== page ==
I attended my second Commonwealth Club event this year on Wednesday for a discussion on the impact of Google Books on the future of the publishing industry. The five participants were Google lawyer, author, Internet archivist (working with libraries and universities in the Open Content Alliance), IP lawyer, and independent bookstore owner. So the only stakeholders missing from the debate were i) consumers (but we were in the audience) and ii) publishers.
I was particularly looking forward to the debate because it encompassed both mundane/ everyday issues (how will this impact and how and where I buy/read books?) and esoteric societal issues (what does this mean for knowledge creation and the maintenance of diversity in books?)
The first part of the debate was focused on the "what", getting to what Google Books actually does. Cutting through the lawyer speak and the media confusion, the essential point is that Google Books attempts to put the contents of books online and therefore make them discoverable, but not to sell them online. They do this by scanning the books, then presenting the thumbnail and snippet, and links to retailers (predominantly Amazon). . This has led to lawsuits from copyright holders claiming massive copyright infringement at the expense of the rights of individual writers. Hardly surprising given Google's cash hoard.
The second part of the debate was focused on the "so what", assessing the impact of Google Books on the other players in the industry. There has been a great deal of concern that Google Books would put books online and therefore deprive publishers, authors and retailers of their revenues. The two most interesting comments were from the author and the bookstore owner. The author was actually hopeful that Google would ultimately, if not immediately, benefit him because it would connect new potential readers to his otherwise hard to find. For example, his dearly beloved book on the great African American pitcher Leroy "Satchel" Page would now be discoverable, even if it went out of print. He could also envision one day selling his books directly over the web and bypassing the publishers, although he believes he would need to make more money from appearances given the inevitable losses from copying. The bookseller was more pessimistic and made the point that the nature of the books produced is inextricably connected to the nature of the distribution. If Safeway stopped selling books, then the formulaic romance and thriller novels would disappear; if independent local bookstores disappeared, then edgy, vibrant, innovative books would disappear. He laid claim to being the canary in the coalmine.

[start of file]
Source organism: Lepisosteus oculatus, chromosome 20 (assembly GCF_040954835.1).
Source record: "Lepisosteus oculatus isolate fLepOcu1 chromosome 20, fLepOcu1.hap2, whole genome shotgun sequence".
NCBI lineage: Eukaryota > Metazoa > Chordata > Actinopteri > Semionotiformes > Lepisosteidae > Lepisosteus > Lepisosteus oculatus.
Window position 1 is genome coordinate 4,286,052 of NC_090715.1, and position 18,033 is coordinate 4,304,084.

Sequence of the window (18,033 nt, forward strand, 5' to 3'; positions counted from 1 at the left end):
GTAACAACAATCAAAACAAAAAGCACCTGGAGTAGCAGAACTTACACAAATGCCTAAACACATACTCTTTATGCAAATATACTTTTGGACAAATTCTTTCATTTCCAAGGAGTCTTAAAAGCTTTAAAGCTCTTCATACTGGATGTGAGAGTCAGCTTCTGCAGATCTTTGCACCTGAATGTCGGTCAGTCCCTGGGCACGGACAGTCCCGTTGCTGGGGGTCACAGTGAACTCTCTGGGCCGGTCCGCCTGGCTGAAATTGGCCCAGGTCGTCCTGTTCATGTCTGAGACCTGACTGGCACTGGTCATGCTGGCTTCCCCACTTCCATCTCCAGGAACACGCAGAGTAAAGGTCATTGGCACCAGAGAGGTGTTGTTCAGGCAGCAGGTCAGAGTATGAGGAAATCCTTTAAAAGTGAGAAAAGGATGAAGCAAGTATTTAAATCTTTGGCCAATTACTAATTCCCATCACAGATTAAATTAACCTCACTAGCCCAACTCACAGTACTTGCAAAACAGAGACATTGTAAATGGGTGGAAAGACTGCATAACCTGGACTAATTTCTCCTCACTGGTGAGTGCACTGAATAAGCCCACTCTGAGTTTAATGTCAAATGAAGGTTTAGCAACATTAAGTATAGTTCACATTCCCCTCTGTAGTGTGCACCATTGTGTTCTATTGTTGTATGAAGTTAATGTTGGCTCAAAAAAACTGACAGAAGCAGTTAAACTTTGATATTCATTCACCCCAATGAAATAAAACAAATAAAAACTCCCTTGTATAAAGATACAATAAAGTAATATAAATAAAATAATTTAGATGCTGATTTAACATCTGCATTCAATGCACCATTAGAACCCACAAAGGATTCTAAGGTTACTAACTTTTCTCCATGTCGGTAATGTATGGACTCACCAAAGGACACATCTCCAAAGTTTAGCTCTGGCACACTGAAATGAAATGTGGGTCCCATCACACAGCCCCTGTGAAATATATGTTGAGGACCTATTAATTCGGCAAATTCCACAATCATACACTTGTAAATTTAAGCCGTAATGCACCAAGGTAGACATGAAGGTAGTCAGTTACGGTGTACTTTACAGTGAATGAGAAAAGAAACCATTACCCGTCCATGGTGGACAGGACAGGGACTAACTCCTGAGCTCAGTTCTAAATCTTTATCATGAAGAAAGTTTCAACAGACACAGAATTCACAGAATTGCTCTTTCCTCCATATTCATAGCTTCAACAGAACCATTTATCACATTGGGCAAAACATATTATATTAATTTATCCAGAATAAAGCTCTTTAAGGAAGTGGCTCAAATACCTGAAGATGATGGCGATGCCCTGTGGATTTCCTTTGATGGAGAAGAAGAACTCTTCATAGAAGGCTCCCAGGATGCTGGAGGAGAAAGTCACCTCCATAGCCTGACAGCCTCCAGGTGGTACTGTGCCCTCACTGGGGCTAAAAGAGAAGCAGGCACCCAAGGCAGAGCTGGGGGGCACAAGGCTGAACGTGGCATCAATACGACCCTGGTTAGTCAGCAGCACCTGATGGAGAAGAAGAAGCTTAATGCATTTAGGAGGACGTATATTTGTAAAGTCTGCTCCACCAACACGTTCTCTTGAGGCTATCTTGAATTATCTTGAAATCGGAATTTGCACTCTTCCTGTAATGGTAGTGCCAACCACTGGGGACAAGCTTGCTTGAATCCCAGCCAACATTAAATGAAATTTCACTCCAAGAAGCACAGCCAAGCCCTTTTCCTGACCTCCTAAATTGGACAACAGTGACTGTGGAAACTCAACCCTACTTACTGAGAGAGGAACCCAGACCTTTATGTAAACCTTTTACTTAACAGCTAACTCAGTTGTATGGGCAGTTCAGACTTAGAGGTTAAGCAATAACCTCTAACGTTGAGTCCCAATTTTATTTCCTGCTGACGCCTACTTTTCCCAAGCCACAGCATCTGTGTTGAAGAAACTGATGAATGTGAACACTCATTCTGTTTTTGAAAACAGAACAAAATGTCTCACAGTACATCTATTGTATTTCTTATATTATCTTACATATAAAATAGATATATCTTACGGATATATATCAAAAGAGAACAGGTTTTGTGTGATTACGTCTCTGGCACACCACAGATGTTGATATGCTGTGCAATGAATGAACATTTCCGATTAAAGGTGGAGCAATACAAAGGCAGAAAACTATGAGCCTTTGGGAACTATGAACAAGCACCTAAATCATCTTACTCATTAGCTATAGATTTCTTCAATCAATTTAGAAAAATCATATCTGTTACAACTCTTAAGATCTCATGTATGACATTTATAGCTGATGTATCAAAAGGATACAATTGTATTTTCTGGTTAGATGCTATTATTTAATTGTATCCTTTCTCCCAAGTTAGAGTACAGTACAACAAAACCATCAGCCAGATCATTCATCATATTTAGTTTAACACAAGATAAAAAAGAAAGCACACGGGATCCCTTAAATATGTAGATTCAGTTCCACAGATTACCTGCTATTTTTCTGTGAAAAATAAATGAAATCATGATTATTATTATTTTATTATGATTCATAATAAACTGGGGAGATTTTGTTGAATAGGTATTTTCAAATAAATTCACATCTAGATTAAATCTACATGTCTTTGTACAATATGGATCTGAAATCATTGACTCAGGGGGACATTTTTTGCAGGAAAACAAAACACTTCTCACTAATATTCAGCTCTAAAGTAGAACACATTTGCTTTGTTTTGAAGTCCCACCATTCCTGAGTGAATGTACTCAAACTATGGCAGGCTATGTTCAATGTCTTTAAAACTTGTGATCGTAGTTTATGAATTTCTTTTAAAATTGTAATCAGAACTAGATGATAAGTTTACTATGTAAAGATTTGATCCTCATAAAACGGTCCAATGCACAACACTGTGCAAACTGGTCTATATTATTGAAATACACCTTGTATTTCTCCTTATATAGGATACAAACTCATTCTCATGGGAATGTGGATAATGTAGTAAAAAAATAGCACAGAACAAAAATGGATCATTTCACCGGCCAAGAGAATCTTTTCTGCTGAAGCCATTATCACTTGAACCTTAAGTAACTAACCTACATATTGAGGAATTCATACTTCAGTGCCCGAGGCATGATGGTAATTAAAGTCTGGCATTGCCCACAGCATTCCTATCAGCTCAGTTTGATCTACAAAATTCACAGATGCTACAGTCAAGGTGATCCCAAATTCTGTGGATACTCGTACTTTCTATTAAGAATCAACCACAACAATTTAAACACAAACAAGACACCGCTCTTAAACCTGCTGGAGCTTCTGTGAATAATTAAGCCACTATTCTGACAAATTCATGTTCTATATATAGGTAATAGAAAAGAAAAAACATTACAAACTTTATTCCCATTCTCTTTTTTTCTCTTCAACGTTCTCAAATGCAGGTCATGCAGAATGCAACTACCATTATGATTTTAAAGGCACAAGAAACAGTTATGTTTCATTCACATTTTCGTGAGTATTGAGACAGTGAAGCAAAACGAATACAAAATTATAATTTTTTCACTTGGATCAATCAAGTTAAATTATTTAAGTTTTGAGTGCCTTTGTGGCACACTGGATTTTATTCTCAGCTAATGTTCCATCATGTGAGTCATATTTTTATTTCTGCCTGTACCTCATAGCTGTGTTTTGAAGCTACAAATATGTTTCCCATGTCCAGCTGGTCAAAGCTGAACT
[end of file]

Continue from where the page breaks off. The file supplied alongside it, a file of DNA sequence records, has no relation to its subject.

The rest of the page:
The Google lawyer concluded by saying that Google loves authors, publishers and booksellers and their only goal is to make books more accessible to a wider audience. I would be a little more convinced by his argument if Google Books was linked to Google Local, thus encouraging potential readers to find books at their local bookstore, rather than primarily directing them to Amazon. But then again Google make less money on Google Local...
Another $18 well spent. Maybe it's time to become a member of the Commonwealth Club.